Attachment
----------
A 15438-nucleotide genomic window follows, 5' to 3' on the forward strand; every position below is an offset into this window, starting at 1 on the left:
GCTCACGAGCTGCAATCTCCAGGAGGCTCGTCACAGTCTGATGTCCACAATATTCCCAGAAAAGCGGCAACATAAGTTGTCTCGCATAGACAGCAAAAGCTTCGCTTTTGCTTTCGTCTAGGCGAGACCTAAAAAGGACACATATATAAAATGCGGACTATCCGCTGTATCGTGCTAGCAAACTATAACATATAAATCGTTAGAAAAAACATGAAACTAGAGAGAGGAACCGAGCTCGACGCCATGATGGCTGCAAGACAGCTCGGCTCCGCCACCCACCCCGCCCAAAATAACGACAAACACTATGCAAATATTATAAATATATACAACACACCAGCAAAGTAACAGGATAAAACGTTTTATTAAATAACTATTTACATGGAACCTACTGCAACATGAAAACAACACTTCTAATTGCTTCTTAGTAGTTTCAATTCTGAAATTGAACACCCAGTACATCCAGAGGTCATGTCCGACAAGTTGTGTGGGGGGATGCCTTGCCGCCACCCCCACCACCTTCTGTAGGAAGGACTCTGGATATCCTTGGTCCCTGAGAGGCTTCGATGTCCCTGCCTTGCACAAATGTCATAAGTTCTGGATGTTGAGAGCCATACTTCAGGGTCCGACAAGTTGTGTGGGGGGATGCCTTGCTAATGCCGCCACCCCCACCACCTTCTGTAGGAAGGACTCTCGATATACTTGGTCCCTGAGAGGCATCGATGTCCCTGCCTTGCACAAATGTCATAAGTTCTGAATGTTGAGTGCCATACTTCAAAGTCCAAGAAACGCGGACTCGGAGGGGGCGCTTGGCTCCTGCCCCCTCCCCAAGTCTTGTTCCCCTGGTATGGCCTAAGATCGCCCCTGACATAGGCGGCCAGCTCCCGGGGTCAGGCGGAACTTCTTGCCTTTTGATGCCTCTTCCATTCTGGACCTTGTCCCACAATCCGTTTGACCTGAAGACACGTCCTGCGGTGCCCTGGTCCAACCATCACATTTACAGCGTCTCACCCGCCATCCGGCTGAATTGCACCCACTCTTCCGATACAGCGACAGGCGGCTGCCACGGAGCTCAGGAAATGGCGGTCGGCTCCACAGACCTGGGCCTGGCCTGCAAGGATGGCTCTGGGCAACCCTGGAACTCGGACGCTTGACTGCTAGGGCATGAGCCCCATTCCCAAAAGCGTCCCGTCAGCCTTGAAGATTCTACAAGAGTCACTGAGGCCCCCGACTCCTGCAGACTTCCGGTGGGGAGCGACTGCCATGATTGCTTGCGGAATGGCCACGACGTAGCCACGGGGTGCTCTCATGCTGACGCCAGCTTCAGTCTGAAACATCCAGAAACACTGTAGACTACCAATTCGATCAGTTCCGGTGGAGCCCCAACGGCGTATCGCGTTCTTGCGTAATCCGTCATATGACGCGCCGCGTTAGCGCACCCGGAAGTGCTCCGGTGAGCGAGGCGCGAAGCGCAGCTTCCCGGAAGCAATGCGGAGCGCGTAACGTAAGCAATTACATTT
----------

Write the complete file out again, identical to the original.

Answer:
A 15438-nucleotide genomic window follows, 5' to 3' on the forward strand; every position below is an offset into this window, starting at 1 on the left:
GCTCACGAGCTGCAATCTCCAGGAGGCTCGTCACAGTCTGATGTCCACAATATTCCCAGAAAAGCGGCAACATAAGTTGTCTCGCATAGACAGCAAAAGCTTCGCTTTTGCTTTCGTCTAGGCGAGACCTAAAAAGGACACATATATAAAATGCGGACTATCCGCTGTATCGTGCTAGCAAACTATAACATATAAATCGTTAGAAAAAACATGAAACTAGAGAGAGGAACCGAGCTCGACGCCATGATGGCTGCAAGACAGCTCGGCTCCGCCACCCACCCCGCCCAAAATAACGACAAACACTATGCAAATATTATAAATATATACAACACACCAGCAAAGTAACAGGATAAAACGTTTTATTAAATAACTATTTACATGGAACCTACTGCAACATGAAAACAACACTTCTAATTGCTTCTTAGTAGTTTCAATTCTGAAATTGAACACCCAGTACATCCAGAGGTCATGTCCGACAAGTTGTGTGGGGGGATGCCTTGCCGCCACCCCCACCACCTTCTGTAGGAAGGACTCTGGATATCCTTGGTCCCTGAGAGGCTTCGATGTCCCTGCCTTGCACAAATGTCATAAGTTCTGGATGTTGAGAGCCATACTTCAGGGTCCGACAAGTTGTGTGGGGGGATGCCTTGCTAATGCCGCCACCCCCACCACCTTCTGTAGGAAGGACTCTCGATATACTTGGTCCCTGAGAGGCATCGATGTCCCTGCCTTGCACAAATGTCATAAGTTCTGAATGTTGAGTGCCATACTTCAAAGTCCAAGAAACGCGGACTCGGAGGGGGCGCTTGGCTCCTGCCCCCTCCCCAAGTCTTGTTCCCCTGGTATGGCCTAAGATCGCCCCTGACATAGGCGGCCAGCTCCCGGGGTCAGGCGGAACTTCTTGCCTTTTGATGCCTCTTCCATTCTGGACCTTGTCCCACAATCCGTTTGACCTGAAGACACGTCCTGCGGTGCCCTGGTCCAACCATCACATTTACAGCGTCTCACCCGCCATCCGGCTGAATTGCACCCACTCTTCCGATACAGCGACAGGCGGCTGCCACGGAGCTCAGGAAATGGCGGTCGGCTCCACAGACCTGGGCCTGGCCTGCAAGGATGGCTCTGGGCAACCCTGGAACTCGGACGCTTGACTGCTAGGGCATGAGCCCCATTCCCAAAAGCGTCCCGTCAGCCTTGAAGATTCTACAAGAGTCACTGAGGCCCCCGACTCCTGCAGACTTCCGGTGGGGAGCGACTGCCATGATTGCTTGCGGAATGGCCACGACGTAGCCACGGGGTGCTCTCATGCTGACGCCAGCTTCAGTCTGAAACATCCAGAAACACTGTAGACTACCAATTCGATCAGTTCCGGTGGAGCCCCAACGGCGTATCGCGTTCTTGCGTAATCCGTCATATGACGCGCCGCGTTAGCGCACCCGGAAGTGCTCCGGTGAGCGAGGCGCGAAGCGCAGCTTCCCGGAAGCAATGCGGAGCGCGTAACGTAAGCAATTACATTT